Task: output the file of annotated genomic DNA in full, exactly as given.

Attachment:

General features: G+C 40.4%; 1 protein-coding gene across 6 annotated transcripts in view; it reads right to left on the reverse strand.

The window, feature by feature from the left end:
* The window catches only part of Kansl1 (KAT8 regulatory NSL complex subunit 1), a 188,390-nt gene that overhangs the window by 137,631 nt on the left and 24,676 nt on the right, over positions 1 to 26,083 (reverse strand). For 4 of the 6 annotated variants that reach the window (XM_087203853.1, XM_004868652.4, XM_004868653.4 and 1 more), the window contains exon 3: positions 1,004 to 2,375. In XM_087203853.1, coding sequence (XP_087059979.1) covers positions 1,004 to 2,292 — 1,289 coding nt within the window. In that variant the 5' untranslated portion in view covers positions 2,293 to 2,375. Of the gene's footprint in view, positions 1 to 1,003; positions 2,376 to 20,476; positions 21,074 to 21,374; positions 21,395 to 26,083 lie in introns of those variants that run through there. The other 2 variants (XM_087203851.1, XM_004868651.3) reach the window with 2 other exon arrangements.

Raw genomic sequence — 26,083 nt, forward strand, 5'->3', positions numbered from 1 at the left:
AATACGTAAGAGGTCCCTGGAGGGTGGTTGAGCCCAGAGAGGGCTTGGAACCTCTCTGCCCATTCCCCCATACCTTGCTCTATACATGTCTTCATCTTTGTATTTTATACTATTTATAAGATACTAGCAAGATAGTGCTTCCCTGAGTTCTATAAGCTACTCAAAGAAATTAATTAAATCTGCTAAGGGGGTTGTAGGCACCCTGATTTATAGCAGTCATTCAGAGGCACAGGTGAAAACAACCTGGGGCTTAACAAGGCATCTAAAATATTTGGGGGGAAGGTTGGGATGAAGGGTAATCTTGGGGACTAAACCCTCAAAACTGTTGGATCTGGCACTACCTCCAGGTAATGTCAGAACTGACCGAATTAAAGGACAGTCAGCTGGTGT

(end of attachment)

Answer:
General features: G+C 40.4%; 1 protein-coding gene across 6 annotated transcripts in view; it reads right to left on the reverse strand.

The window, feature by feature from the left end:
* The window catches only part of Kansl1 (KAT8 regulatory NSL complex subunit 1), a 188,390-nt gene that overhangs the window by 137,631 nt on the left and 24,676 nt on the right, over positions 1 to 26,083 (reverse strand). For 4 of the 6 annotated variants that reach the window (XM_087203853.1, XM_004868652.4, XM_004868653.4 and 1 more), the window contains exon 3: positions 1,004 to 2,375. In XM_087203853.1, coding sequence (XP_087059979.1) covers positions 1,004 to 2,292 — 1,289 coding nt within the window. In that variant the 5' untranslated portion in view covers positions 2,293 to 2,375. Of the gene's footprint in view, positions 1 to 1,003; positions 2,376 to 20,476; positions 21,074 to 21,374; positions 21,395 to 26,083 lie in introns of those variants that run through there. The other 2 variants (XM_087203851.1, XM_004868651.3) reach the window with 2 other exon arrangements.

Raw genomic sequence — 26,083 nt, forward strand, 5'->3', positions numbered from 1 at the left:
AATACGTAAGAGGTCCCTGGAGGGTGGTTGAGCCCAGAGAGGGCTTGGAACCTCTCTGCCCATTCCCCCATACCTTGCTCTATACATGTCTTCATCTTTGTATTTTATACTATTTATAAGATACTAGCAAGATAGTGCTTCCCTGAGTTCTATAAGCTACTCAAAGAAATTAATTAAATCTGCTAAGGGGGTTGTAGGCACCCTGATTTATAGCAGTCATTCAGAGGCACAGGTGAAAACAACCTGGGGCTTAACAAGGCATCTAAAATATTTGGGGGGAAGGTTGGGATGAAGGGTAATCTTGGGGACTAAACCCTCAAAACTGTTGGATCTGGCACTACCTCCAGGTAATGTCAGAACTGACCGAATTAAAGGACAGTCAGCTGGTGT